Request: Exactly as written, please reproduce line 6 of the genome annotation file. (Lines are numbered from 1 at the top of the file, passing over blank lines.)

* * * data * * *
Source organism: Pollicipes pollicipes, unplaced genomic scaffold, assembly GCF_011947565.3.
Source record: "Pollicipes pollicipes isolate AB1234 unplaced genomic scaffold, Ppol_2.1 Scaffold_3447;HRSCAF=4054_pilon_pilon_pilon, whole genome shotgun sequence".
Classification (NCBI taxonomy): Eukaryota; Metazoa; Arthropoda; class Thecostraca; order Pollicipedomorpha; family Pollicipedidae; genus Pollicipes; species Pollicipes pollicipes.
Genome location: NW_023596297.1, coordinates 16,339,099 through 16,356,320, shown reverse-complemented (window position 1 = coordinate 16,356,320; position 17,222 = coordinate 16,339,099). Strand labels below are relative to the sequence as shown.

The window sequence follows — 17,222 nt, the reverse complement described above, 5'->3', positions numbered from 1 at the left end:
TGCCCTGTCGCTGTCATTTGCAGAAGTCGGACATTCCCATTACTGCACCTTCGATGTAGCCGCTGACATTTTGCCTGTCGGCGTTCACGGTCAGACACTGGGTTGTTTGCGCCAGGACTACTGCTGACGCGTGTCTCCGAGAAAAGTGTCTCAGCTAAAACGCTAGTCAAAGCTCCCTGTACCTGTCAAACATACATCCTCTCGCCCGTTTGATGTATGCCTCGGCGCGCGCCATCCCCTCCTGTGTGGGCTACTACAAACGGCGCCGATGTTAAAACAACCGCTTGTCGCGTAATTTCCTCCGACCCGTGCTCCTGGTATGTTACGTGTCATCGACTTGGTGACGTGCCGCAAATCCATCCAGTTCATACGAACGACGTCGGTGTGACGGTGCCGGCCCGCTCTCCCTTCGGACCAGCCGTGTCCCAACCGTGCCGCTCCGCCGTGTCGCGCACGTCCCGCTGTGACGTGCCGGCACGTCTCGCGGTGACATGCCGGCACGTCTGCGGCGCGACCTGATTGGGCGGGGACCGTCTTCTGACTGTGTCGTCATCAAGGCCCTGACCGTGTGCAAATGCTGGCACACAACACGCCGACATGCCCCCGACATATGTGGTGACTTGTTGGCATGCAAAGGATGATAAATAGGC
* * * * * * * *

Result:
TGCCCTGTCGCTGTCATTTGCAGAAGTCGGACATTCCCATTACTGCACCTTCGATGTAGCCGCTGACATTTTGCCTGTCGGCGTTCACGGTCAGACACTGGGTTGTTTGCGCCAGGACTACTGCTGACGCGTGTCTCCGAGAAAAGTGTCTCAGCTAAAACGCTAGTCAAAGCTCCCTGTACCTGTCAAACATACATCCTCTCGCCCGTTTGATGTATGCCTCGGCGCGCGCCATCCCCTCCTGTGTGGGCTACTACAAACGGCGCCGATGTTAAAACAACCGCTTGTCGCGTAATTTCCTCCGACCCGTGCTCCTGGTATGTTACGTGTCATCGACTTGGTGACGTGCCGCAAATCCATCCAGTTCATACGAACGACGTCGGTGTGACGGTGCCGGCCCGCTCTCCCTTCGGACCAGCCGTGTCCCAACCGTGCCGCTCCGCCGTGTCGCGCACGTCCCGCTGTGACGTGCCGGCACGTCTCGCGGTGACATGCCGGCACGTCTGCGGCGCGACCTGATTGGGCGGGGACCGTCTTCTGACTGTGTCGTCATCAAGGCCCTGACCGTGTGCAAATGCTGGCACACAACACGCCGACATGCCCCCGACATATGTGGTGACTTGTTGGCATGCAAAGGATGATAAATAGGC